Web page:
Looking back on ‘BoJack’: Reconciling the shortcomings of one of television’s smartest shows

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The following contains spoilers from the fifth season of Netflix’s “BoJack Horseman.”

On Sept. 14, Netflix released the fifth season of its acclaimed animated series “BoJack Horseman. The show — largely centered on the struggles of actor BoJack Horseman (Will Arnett) dealing with the aftermath of his career prime — continues to become more mature, insightful and provocative with each new season. The show perpetually bridges sitcom humor with biting cultural commentary and never shies away from revealing the darkest and most complex psychologies of its characters.

Season 5 revolved around BoJack’s work on a new series called “Philbert,” a dark detective mystery series in which he stars as the titular character. Throughout the season, the plotline of “Philbert” itself begins to mirror real events in BoJack’s life, from his friends-with-benefits relationship with his co-star, Gina (Stephanie Beatriz), to his construction of his own public image in the face of the #MeToo movement.

Some of the strongest storylines in the season involve characters other than BoJack. One ongoing subplot involves BoJack’s former roommate Todd Chavez’s (Aaron Paul) grappling with his identity as an asexual but not aromantic man. Another involves BoJack’s current agent and former girlfriend Princess Carolyn’s (Amy Sedaris) navigation of the adoption process.  

Another primary storyline in the season was that of BoJack’s biographer-turned-confidante Diane Nguyen (Alison Brie) confronting the aftermath of her divorce from the sprightly television star Mr. Peanutbutter (Paul F. Tompkins).

In Episode 2, “The Dog Days Are Over,” Diane, a Vietnamese-American, attempts to escape from her reality and typical surroundings in California and “find herself” in Vietnam. This involves wandering around typical tourist attractions, trying new food, taking photos and having a fleeting romantic fling with a stranger.

“BoJack’s” writers consulted VyVy Ngyuen, a Vietnamese-American actress who has played a number of roles on the show, while writing the script. This was an effort to be as culturally sensitive as possible. The episode, as a whole, remains cohesive — but the attempt to avoid a cultural narrative catered to white audiences falls short.

In many ways, “The Dog Days Are Over” is a product of “Eat Pray Love” syndrome — the fetishization of Asian countries as “spiritual” designated locations for self-discovery away from the modern chaos of the West. This romantic homeland ideal is further complicated by the fact that Diane is portrayed by Brie, a white actress. Moreover, as of Season 5, there are still no Asian writers on the show.

The character of Diane is integral to the depth and balance of the show’s comedic and dramatic elements. “The Dog Days Are Over” does more to acknowledge her cultural navigation than episodes in the past, but it fails to present a nuanced narrative from the perspective of a nonwhite character.

Of course, BoJack’s personal history and character development remain the focus of the show, bringing us some of the most memorable episodes. Episode 6, “Free Churro,” shows BoJack reciting a eulogy at his mother’s funeral and consists entirely of a 20-minute monologue of BoJack’s memories of his upbringing and feelings toward his mother as she approached the end of her life.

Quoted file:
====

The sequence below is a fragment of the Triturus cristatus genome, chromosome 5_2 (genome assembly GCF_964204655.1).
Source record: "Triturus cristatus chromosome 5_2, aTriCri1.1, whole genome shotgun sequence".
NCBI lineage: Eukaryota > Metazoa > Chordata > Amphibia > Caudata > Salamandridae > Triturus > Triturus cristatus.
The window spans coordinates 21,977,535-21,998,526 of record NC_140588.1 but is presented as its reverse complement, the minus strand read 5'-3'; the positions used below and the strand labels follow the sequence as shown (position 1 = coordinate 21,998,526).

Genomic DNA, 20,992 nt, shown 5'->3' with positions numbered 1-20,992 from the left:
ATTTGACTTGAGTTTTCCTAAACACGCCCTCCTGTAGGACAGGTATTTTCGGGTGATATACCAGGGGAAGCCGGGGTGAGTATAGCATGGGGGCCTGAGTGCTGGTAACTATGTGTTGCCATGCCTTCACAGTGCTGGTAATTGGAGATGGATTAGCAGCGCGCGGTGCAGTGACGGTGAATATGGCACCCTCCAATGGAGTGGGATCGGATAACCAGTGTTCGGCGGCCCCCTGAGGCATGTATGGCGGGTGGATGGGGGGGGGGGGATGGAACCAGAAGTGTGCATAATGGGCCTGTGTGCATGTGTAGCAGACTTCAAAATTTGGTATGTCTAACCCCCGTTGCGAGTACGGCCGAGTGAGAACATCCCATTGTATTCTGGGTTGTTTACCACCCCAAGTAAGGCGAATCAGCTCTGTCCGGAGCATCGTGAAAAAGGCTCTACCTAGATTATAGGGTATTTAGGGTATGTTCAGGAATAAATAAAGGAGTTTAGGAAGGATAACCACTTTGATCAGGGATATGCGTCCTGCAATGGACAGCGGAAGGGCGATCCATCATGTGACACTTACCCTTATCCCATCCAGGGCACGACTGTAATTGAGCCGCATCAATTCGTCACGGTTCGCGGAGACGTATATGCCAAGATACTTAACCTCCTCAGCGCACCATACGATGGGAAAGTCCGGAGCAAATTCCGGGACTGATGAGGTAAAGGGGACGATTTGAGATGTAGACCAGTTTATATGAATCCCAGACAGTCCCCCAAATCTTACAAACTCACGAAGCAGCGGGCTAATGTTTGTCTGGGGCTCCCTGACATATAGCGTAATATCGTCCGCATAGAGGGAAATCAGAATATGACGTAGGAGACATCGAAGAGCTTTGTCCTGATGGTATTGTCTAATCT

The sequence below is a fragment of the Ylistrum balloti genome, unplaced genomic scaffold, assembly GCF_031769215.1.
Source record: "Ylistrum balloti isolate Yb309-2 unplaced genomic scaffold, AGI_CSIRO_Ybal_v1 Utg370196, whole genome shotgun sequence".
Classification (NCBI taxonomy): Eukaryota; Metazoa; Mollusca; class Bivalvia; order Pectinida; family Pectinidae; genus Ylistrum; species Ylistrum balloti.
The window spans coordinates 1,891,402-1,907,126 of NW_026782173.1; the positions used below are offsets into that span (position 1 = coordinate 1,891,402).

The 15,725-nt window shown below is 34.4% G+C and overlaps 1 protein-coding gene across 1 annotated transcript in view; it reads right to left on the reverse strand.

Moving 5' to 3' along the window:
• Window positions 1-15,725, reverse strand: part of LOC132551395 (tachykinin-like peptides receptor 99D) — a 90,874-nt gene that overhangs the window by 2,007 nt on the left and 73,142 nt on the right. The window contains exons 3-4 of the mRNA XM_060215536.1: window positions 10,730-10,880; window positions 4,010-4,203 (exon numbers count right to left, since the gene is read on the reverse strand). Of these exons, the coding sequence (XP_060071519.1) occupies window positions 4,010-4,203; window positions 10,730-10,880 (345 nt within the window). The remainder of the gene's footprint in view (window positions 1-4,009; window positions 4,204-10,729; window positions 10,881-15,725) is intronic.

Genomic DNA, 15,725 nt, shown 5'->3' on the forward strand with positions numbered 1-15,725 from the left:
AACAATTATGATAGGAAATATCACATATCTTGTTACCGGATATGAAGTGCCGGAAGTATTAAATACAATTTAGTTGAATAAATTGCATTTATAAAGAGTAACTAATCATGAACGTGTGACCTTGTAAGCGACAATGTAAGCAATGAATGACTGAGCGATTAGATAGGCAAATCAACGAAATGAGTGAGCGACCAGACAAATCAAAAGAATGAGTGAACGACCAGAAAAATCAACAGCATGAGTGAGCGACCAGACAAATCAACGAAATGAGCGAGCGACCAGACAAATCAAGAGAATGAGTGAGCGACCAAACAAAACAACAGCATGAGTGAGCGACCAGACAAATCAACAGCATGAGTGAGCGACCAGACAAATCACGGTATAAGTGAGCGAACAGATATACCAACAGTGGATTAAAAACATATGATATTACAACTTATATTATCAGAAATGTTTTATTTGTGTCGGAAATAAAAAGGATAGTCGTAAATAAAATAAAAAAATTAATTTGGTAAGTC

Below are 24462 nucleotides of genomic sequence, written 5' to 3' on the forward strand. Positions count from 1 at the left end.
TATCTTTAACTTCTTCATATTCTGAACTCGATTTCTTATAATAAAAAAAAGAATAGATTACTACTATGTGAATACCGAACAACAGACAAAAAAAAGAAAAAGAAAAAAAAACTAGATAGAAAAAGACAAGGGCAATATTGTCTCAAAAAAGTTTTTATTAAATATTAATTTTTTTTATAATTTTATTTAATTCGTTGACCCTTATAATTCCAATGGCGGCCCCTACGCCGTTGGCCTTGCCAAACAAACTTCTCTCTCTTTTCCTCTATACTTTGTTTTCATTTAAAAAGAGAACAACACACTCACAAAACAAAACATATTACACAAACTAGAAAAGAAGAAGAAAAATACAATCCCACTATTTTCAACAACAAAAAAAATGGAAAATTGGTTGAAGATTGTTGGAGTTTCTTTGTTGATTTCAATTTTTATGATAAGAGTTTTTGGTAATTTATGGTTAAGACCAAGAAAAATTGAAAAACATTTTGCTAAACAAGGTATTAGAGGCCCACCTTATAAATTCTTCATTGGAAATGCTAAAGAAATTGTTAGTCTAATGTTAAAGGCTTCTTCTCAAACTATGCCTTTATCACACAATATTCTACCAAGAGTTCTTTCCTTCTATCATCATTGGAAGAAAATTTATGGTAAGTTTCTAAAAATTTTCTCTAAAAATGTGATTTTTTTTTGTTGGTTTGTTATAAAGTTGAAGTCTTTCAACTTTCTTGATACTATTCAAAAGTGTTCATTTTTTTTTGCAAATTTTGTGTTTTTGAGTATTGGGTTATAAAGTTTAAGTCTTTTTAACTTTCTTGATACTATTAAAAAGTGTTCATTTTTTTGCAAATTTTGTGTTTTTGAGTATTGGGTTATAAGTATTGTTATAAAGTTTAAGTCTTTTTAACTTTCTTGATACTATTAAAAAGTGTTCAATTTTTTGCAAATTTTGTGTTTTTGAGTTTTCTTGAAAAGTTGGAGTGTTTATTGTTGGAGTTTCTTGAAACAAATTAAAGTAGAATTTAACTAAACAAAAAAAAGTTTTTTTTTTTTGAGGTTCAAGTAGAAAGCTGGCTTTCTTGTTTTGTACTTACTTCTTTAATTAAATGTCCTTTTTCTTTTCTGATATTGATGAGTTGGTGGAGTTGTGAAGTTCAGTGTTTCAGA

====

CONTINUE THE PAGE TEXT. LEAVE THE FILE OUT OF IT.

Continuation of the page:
His speech conveys his regret, his numbness and his own confusion at his inability to display signs of grief. It’s easily one of the best episodes of the series, as we get a glimpse into BoJack’s own processing of the situation with a lack of sentimentality. Told through his perspective, the narration of Beatrice Horseman’s legacy is conflicted, dry and brutal.

“Free Churro” is “BoJack” at its best — emotional but unforgiving, it delves into the main character’s psychology told through nuanced and creative television storytelling. It’s a technique the show has used before, and one that it brings up again later in the season — but to a much more questionable effect.

In Episode 11, “The Showstopper,” BoJack’s heavy drug use leads to a complete and chaotic conflation of his own life with the life of “Philbert.” His subsequent spiraling and acts of violence are shocking to watch.

For four full seasons, “BoJack” did an excellent job ensuring that the audience viewed its protagonist as a deliberate antihero. The conspicuously existential, psychological nature of the show means that we can dislike (and perhaps, outright despise) BoJack’s character — but a small part of us will always root for his success.

For the first time, BoJack’s actions are strikingly abhorrent and unforgivable — especially because of his interactions with the show’s female characters.

While the season does allude to Hollywood’s role in the #MeToo movement in Episode 4, “BoJack the Feminist,” BoJack’s actions in Season 5, along with his behavior throughout the show, are never condemned; they are merely acknowledged. Moving forward, the show must address the toxicity of BoJack’s behavior without justifying it through the all-too-forgiving lens of a “midlife crisis.”

The season ends on a rather hopeful note, as Diane drives BoJack to a rehab center, where he checks himself in. The show acknowledges the nature and extent of BoJack’s actions, and leaves the audience with an honest portrayal of addiction and the promise of recovery. And while it’s an admirable ending, it begs the question — what will BoJack have to do before we finally stop rooting for him?

“BoJack Horseman” is one of television’s most brilliant, self-aware and sophisticated shows. But while we can continue to recognize it for its strengths in balancing humor and existential drama, we have to demand better for and from its character-driven narratives.